12 May

Although  Hippocrates is the  dominant figure  in modern  accounts  of Greek  medicine,  in  antiquity   the  good  doctor  shared  the  stage  with the  healer  who  began  his career  as the  ‘‘blameless physician’’ in the Ilaid. It was during the age of Hippocrates, not the age of Homer,  that Asclepius was elevated to the status of a god. This was a time of extraor- dinary  tension  between  intellectual  freedom  and  intolerance.  Impiety and ‘‘godlessness’’ were crimes that could be punished by death or ban- ishment.  Excessive interest  in the nature  of the universe could even be regarded  as a sign of madness, as in the case of Democritus  of Abdera, the  founder  of  atomic  theory.  When  Democritus   began  a  series  of dissections as a means of understanding structure  and function  in ani- mals,  his neighbors  interpreted these  anatomies  as signs of madness, outside the acceptable range of scholarly eccentricity. According to tra- dition, Hippocrates was called upon to cure the philosopher,  but having spoken  at  length  with  Democritus,   the  physician  told  the  people  of Abdera  that  they were more  likely to  be mad  than  Democritus,  who was both  rational  and wise.

As demonstrated in the history of other  civilizations, what is now called modern  scientific medicine has not  totally  displaced  traditional, folk, or religious approaches to healing. Thus, it should not be surpris- ing that Hippocratic medicine did not totally displace religious medicine in  the  ancient  world.  For  chronic,  episodic,  and  unpredictable  con- ditions, such as arthritis, gout, migraine headache,  epilepsy, impotence, infertility, and malaria, when patients felt that the physician was ineffec- tive, magicians and priests could always offer hope and even the illusion of cure during  the  intervals  between  attacks.  Some historians  believe that  the increase in magical and  superstitious medicine during  the age of Hippocrates may have been due, in part,  to the growing burden  of malaria.   Still,  despite  the  differences  between  Hippocratic  medicine and religious medicine, Asclepius and Hippocrates shared certain basic assumptions   about  the  best  approach to  healing.  ‘‘First  the  word,’’ Asclepius taught,  ‘‘then the herb, lastly the knife.’’ Over the course of several centuries,  the cult of Asclepius spread throughout  the  Greek  world,  established  itself  in  Rome,   and  only gradually  gave ground  to Christianity as arbiter  of the meaning of dis- ease and healing. Legendary  accounts  of the life and times of Asclepius agree that he was the son of Apollo, but there were disagreements about the place and manner  of his birth.  His mother  was either a nymph or a woman named Coronis who was killed by Apollo’s sister Artemis. With poor Coronis on her funeral pyre, Apollo decided to bring his son to the home  of  Chiron   the  centaur,   who  had  tutored   many  great  heroes. According  to Homer,  Chiron  taught  Achilles and  Asclepius the secret of  drugs  that  relieve pain  and  stop  bleeding.  Thanks  to  his mentor, Asclepius mastered  the use of the knife and  learned  the secret virtues of herbs. When in addition to curing the sick, Asclepius took to restoring the dead to life, Pluto, god of the underworld, complained to Zeus. Afraid that  mortals  would  ignore  the  gods  if they  felt  that  human  healers could  save  them,  Zeus  struck  down  the  son  of  Apollo.  Eventually, Asclepius  became  the  god  of  medicine  and  was worshipped  in mag- nificent temples, served by priests who called themselves Asclepiads (descendants  of Asclepius).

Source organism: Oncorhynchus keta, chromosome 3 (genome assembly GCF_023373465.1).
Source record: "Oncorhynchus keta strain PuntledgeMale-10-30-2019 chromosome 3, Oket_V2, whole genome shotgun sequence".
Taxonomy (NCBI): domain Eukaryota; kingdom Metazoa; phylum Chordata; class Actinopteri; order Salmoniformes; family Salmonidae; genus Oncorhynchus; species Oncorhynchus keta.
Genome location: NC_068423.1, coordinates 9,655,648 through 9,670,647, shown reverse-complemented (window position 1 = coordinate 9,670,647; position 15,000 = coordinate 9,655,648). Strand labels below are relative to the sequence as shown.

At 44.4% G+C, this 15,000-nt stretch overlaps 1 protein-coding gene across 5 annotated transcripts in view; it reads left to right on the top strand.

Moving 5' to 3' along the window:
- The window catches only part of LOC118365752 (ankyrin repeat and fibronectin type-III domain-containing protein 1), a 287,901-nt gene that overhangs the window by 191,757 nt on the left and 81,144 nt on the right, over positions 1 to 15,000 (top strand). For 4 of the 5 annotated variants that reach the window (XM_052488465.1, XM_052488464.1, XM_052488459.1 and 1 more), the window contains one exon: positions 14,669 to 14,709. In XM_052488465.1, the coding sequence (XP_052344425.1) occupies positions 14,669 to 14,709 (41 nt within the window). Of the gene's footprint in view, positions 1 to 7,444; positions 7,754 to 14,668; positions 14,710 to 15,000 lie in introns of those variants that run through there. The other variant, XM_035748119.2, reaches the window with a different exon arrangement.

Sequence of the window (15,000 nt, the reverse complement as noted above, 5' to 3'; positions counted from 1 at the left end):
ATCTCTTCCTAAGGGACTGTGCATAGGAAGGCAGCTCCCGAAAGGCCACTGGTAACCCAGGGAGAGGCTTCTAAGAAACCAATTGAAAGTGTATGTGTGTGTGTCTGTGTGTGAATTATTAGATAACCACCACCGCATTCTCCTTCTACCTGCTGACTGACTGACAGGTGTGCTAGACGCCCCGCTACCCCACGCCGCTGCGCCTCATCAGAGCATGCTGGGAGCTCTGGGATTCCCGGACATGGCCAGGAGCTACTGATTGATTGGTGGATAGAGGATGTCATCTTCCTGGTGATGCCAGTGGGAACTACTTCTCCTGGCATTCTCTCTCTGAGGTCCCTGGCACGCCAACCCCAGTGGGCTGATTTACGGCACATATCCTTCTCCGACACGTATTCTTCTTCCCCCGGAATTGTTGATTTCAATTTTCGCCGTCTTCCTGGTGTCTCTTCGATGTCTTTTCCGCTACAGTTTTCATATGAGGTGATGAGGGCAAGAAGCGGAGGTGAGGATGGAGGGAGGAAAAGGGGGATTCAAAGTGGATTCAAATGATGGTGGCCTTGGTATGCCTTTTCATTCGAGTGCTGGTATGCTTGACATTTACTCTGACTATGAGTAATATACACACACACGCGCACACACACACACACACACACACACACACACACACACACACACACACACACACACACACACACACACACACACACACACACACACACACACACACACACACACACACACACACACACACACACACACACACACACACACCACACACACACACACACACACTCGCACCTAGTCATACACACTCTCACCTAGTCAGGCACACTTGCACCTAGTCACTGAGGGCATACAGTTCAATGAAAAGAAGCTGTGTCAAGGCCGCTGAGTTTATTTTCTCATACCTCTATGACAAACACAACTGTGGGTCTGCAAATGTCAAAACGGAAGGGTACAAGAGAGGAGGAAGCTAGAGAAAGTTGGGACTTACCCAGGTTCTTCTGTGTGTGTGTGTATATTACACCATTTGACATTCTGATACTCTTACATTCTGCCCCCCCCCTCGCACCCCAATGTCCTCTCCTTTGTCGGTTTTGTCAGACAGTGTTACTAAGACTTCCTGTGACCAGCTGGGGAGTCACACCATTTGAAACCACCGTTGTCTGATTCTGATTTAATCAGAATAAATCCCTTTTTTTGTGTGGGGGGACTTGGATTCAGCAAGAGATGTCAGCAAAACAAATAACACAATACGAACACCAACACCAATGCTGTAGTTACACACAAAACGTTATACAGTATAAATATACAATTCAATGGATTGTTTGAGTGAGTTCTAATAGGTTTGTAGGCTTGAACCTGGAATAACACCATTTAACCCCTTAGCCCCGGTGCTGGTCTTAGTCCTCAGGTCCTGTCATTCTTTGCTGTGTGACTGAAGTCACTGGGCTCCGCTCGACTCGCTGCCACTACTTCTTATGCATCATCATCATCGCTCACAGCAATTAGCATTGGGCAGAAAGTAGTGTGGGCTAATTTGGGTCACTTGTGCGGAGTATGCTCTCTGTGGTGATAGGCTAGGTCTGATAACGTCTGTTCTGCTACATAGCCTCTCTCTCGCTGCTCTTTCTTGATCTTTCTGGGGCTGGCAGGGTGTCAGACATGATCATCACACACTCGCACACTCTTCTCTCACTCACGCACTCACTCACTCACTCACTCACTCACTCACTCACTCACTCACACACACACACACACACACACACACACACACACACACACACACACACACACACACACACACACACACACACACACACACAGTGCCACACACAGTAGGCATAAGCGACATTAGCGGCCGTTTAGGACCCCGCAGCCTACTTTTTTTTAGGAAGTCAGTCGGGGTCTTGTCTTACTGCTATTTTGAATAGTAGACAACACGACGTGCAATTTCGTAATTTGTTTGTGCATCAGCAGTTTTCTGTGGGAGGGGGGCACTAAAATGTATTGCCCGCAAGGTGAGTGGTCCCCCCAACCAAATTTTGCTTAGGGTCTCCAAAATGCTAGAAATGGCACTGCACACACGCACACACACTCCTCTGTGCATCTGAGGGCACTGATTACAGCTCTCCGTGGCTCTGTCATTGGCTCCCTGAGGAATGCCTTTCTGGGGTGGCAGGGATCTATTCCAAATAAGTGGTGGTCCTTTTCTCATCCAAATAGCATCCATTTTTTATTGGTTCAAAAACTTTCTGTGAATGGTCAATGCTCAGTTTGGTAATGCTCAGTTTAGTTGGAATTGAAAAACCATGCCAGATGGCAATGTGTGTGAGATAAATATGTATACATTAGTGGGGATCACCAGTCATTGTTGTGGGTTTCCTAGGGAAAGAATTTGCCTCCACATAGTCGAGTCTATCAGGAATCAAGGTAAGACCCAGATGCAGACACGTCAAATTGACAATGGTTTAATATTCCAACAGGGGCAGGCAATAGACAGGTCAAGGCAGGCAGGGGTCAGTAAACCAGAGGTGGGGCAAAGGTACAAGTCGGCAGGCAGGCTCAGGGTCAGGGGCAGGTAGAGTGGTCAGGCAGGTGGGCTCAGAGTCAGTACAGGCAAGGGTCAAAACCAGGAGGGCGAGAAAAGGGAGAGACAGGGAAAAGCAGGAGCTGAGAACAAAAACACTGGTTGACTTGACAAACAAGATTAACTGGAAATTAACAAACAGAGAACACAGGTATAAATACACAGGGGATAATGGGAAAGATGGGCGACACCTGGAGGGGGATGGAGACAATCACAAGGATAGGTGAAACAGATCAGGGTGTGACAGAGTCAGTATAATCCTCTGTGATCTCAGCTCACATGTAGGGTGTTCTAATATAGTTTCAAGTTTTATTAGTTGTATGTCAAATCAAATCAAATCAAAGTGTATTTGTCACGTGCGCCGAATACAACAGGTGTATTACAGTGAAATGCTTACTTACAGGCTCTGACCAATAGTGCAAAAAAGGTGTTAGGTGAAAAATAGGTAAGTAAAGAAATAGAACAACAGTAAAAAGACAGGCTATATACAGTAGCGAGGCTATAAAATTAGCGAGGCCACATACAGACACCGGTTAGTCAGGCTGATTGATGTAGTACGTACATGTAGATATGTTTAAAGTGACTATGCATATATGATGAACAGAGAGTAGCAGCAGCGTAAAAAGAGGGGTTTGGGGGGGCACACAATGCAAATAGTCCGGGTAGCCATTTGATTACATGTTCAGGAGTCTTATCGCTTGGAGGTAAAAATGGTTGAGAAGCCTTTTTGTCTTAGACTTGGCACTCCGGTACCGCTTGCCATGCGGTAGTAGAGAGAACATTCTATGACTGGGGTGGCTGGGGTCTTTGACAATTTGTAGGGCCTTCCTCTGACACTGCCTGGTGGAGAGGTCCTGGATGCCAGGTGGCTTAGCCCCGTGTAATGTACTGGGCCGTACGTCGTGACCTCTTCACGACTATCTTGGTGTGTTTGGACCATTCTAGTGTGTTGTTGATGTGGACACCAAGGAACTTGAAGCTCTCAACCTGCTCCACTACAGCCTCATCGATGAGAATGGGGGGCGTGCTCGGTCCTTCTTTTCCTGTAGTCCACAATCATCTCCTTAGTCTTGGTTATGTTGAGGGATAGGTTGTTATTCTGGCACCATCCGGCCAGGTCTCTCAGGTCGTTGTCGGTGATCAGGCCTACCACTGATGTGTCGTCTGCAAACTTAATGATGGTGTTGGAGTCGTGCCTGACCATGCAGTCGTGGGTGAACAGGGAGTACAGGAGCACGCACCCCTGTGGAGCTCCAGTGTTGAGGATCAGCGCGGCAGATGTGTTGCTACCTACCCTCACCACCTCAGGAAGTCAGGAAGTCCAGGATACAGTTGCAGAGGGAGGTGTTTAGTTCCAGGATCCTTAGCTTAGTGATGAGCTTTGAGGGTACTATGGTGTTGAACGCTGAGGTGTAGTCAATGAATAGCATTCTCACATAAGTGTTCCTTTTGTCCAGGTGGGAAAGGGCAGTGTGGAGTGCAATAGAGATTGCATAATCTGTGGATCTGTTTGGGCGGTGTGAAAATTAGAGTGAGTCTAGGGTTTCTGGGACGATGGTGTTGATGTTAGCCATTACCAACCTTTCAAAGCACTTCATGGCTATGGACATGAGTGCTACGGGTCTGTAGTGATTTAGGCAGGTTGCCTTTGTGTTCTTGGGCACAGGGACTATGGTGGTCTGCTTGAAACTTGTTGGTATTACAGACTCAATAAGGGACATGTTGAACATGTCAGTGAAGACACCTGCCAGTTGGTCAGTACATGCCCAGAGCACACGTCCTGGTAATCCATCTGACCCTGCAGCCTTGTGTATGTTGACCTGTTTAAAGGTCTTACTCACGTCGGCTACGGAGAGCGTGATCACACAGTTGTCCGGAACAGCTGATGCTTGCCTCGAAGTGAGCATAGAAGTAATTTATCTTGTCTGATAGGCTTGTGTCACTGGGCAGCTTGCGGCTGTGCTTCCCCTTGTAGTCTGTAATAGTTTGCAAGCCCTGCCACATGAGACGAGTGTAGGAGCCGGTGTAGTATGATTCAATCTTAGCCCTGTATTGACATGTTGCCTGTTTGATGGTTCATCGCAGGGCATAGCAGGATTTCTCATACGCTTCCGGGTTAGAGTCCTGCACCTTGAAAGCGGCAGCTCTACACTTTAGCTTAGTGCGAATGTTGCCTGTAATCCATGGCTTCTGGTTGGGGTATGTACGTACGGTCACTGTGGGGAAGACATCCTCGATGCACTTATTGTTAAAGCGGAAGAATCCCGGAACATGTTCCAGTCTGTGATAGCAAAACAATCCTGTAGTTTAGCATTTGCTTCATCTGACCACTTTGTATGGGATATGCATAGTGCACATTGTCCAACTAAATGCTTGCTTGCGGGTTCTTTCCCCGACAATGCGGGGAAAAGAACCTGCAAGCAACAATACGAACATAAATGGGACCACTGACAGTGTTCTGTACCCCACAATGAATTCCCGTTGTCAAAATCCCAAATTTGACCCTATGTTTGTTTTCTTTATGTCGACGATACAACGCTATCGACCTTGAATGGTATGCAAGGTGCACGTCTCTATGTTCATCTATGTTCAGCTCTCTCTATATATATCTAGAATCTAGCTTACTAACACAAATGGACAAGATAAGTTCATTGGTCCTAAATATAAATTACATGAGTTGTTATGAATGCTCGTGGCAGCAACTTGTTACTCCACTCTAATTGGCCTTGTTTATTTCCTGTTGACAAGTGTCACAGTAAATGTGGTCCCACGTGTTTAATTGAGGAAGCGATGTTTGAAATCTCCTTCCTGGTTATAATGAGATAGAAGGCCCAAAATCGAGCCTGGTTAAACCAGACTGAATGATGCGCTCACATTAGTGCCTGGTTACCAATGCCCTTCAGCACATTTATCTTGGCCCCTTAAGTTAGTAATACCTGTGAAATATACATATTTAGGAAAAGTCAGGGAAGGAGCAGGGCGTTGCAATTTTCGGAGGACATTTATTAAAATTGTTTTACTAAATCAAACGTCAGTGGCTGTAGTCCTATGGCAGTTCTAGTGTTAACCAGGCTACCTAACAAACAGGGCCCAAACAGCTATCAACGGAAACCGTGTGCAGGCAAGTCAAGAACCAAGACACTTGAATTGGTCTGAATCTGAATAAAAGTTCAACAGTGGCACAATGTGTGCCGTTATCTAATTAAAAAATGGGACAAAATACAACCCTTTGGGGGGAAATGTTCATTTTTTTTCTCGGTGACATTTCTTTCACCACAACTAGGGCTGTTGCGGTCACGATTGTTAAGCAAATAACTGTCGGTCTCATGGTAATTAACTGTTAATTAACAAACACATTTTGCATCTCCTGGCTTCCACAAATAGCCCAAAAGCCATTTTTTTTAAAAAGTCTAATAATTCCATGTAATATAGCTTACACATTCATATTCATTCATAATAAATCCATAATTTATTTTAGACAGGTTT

Asclepian temples were built at Cos, Cnidus, Epidaurus, and other sites blessed with springs of pure water and magnificent views. In temple illustrations,  the god  was often  portrayed with  his daughters,  Hygeia and Panacea,  and Telesphorus,  the god of convalescence. Like Lourdes and  other  modern  healing  shrines,  the  temples  of  Asclepius  became places for hopeful pilgrimages and miraculous  cures. Information about temple  medicine  has  come  from  studies  of  archaeological   remains, votive tablets that record the stories of satisfied patients,  models depict- ing the  organs  healed  at  the  temple,  and  references  to  temple  magic in  literary  sources.  But  even  in  ancient  Greece  there  were  skeptics who ridiculed  the testimonies  as deliberate  forgeries or the ravings  of hypochondriacs and  insisted  that  there  would  have  been  many  more tablets  if those who were not cured had made declarations.